Parents will be less anxious about their children if they feel a part of their life at school/nursery.
The children will be more likely to share what they have done with their parents by proudly showing their documentation and learning diaries.
Children can encourage parents to contribute to learning diaries creating a clear picture of the child for the teacher.
Photographs are a wonderful way of sharing information with families for whom English is not their first language.
Parents will feel better equipped to support their child’s learning at home.
With thanks to North Somerset Early Years advisory team, Liz Maggs, Hilltop Pre-School and Early Birds Nursery – Long Ashton for images and learning diary extracts.
The Chinese proverb above illustrates the common practice of active learning in early years education, except that maybe we would say ‘ I play and I understand’.
Early years educators are often criticised for having an easy job, because all we do is play. I would argue that play is one of the most important things we do, not only as children, but also into adulthood. Play gives us freedom as it is one of the few things that we do that has no external goal. Play is both therapeutic and a way of self regulating experience (Jennings). In play we can select our own materials and are free to choose what to do with them, helping to work out solutions to conflicts and understand one’s self. Maybe we should all take time out from our busy lives to play.
As an adult I rarely play, we might play with our children, but generally this is following their agenda or playing a rule based game. How many of us play for play’s sake ? Why don’t we build dens in the woods or take out a lump of clay and model with it?
I was once on a course with Jenny Moseley who asked us to sit for 5 minutes with an egg. We had to stay in our own space and were allowed to do whatever we liked with the egg in that time. Who would have thought that a simple egg could be so absorbing? It became my complete focus for that 5 minutes and we were then asked to put our thoughts on paper to share with others – the words poured out of me without hesitation.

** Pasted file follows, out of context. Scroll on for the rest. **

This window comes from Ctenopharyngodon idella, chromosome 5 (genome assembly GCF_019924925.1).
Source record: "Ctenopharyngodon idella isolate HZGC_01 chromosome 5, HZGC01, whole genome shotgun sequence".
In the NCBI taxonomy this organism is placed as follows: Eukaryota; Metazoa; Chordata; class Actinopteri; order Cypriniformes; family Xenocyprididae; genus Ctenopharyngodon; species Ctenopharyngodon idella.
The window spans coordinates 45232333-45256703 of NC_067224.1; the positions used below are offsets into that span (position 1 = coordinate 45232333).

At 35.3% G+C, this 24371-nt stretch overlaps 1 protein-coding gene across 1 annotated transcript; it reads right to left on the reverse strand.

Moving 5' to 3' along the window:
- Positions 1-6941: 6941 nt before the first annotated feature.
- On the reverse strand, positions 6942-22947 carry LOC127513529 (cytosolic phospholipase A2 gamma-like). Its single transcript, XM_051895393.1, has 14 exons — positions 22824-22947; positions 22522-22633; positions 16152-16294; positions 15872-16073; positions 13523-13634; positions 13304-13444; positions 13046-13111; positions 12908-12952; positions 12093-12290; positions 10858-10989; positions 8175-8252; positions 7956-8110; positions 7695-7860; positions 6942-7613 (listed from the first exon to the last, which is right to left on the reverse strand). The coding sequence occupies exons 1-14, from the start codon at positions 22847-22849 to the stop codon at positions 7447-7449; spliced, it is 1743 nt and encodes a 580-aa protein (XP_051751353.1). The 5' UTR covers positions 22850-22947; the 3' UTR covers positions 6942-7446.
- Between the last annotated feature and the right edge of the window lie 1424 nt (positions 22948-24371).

I think that real understanding is achieved through more than just play. If we look at some of the most highly respected early years establishments, in particular the pre- schools of Reggio Emilia, there is one thing that sets them apart. The schools founder Loris Malaguzzi describes the teachers role as learning and relearning with the children. A favourite saying is ‘catching the ball that the children throw us’. That is not simply asking the children to tell you what the teacher already knows but retaining what the children give with a sense of wonder. We can learn a lot about the way children think by listening to them. Often they are viewed as funny or cute comments – like when my 2 year old saw manure on the road and asked ‘Mummy has the road done a poo?’, but these little comments tell us a lot about the way children think.
In the pre-schools of Reggio Emilia projects are based around what the children say and do. They would go that extra step to give the children a complete experience . A project on supermarkets for example, led them to not only visit during the day but also when the shop was closed, helping to encourage further discussion and enhance the children’s play. In the Reggio schools understanding is not achieved through simply ‘doing’ but also by having the chance to reflect and build on those experiences. It is important that when children ask questions we ask what they think and that their interpretation is seen as important. It is not the answers that are important but the process of discovery.
In our own work as teachers and parents we can learn so much from our children if we listen , share and take time to reflect both alone and together. In our own lives too , if we take time to step back and really absorb ourselves in something as with the egg exercise, we learn far more than rushing around doing things. Rather than always focusing on the present, the reflection time helps us to work out what to do next. I believe therefore that the proverb should be